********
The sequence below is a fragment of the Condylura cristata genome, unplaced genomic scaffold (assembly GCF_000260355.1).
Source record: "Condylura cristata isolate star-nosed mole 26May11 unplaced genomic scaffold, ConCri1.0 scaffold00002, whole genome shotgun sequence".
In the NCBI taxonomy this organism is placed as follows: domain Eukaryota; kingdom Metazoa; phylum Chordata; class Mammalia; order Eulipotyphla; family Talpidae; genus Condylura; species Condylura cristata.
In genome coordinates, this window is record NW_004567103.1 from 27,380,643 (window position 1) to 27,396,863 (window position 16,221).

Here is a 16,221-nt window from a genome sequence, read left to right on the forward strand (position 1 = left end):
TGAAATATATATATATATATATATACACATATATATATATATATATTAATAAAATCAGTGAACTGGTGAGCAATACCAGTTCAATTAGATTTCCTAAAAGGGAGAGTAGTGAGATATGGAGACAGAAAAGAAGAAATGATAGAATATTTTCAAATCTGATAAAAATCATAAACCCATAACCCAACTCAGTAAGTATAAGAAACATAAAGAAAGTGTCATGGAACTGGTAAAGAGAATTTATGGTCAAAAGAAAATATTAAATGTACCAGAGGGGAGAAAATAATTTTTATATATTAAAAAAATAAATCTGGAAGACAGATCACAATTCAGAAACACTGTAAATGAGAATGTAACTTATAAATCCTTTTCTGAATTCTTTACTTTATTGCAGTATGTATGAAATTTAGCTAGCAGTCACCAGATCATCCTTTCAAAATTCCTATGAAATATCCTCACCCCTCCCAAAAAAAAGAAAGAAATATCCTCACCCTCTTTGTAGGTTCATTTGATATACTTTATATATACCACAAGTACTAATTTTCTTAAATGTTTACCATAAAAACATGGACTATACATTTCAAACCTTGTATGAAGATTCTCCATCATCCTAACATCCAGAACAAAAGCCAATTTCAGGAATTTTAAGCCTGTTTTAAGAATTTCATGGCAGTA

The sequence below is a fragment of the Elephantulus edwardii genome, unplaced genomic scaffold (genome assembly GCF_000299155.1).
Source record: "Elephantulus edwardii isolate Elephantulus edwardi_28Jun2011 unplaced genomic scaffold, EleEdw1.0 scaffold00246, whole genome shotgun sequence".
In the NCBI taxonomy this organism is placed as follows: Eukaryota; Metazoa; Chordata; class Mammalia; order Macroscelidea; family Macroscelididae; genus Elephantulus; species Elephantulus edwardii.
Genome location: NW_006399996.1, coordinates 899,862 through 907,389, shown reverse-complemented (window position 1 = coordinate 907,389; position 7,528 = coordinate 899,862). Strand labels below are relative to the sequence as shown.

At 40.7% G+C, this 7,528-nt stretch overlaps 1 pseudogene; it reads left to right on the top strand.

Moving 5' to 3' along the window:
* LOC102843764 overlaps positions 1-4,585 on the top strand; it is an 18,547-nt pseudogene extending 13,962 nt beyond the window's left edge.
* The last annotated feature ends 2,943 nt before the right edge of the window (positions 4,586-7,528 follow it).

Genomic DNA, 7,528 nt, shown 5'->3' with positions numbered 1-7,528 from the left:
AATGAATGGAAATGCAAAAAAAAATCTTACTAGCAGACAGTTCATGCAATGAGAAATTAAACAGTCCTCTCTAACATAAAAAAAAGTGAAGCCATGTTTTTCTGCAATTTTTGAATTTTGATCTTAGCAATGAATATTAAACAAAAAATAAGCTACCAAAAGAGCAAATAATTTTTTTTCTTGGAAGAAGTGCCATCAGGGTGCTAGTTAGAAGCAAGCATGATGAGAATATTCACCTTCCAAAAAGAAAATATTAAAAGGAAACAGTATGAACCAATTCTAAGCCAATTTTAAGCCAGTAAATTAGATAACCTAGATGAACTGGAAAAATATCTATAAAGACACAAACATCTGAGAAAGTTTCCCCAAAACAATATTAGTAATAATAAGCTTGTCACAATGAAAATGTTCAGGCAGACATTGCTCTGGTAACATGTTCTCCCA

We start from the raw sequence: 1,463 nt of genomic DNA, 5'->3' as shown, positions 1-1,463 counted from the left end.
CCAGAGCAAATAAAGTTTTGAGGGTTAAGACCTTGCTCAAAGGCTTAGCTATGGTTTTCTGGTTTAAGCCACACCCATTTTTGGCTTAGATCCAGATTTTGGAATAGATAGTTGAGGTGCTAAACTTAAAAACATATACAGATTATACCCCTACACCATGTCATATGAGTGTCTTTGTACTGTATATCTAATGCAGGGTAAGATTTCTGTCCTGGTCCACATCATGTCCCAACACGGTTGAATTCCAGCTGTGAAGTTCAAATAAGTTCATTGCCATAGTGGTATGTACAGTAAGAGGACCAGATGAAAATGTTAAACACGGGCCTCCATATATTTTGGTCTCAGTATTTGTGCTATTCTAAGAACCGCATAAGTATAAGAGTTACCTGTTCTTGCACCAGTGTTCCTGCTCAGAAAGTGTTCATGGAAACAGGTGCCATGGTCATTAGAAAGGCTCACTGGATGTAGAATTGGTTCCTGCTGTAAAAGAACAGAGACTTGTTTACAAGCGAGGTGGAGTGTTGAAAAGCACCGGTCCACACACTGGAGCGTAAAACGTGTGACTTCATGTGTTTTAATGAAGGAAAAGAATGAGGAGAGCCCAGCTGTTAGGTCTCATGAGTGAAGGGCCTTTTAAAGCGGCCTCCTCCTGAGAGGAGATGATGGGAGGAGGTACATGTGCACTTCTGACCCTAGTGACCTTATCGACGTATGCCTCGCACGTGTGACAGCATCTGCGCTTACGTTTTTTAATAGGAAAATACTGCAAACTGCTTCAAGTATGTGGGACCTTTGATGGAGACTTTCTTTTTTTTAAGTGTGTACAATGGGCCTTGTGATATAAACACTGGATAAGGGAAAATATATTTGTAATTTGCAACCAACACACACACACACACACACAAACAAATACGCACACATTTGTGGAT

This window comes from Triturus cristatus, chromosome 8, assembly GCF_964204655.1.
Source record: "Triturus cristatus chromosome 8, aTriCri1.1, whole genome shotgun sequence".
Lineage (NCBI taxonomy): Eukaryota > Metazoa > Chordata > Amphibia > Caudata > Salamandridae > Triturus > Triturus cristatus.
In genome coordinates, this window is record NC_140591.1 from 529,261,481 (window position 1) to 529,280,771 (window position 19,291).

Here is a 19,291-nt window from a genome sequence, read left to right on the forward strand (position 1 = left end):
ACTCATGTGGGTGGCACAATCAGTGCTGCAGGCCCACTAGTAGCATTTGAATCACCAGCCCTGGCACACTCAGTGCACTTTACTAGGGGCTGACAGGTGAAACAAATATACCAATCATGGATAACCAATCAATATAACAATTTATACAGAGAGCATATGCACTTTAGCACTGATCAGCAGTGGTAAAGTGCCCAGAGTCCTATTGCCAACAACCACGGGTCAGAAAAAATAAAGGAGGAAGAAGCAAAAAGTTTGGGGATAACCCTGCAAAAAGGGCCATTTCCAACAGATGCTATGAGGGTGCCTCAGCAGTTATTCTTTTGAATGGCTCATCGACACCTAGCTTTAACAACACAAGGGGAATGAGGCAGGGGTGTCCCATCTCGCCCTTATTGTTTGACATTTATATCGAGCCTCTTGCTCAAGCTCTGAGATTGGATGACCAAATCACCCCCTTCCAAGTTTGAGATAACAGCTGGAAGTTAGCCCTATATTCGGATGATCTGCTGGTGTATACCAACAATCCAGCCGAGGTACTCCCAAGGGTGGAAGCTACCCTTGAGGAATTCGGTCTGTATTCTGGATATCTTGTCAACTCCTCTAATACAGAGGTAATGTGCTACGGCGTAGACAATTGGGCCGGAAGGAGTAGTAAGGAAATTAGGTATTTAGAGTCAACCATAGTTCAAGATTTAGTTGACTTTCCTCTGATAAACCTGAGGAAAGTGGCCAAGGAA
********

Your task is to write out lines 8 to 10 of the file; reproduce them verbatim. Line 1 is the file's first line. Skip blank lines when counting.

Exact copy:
Source record: "Elephantulus edwardii isolate Elephantulus edwardi_28Jun2011 unplaced genomic scaffold, EleEdw1.0 scaffold00246, whole genome shotgun sequence".
In the NCBI taxonomy this organism is placed as follows: Eukaryota; Metazoa; Chordata; class Mammalia; order Macroscelidea; family Macroscelididae; genus Elephantulus; species Elephantulus edwardii.
Genome location: NW_006399996.1, coordinates 899,862 through 907,389, shown reverse-complemented (window position 1 = coordinate 907,389; position 7,528 = coordinate 899,862). Strand labels below are relative to the sequence as shown.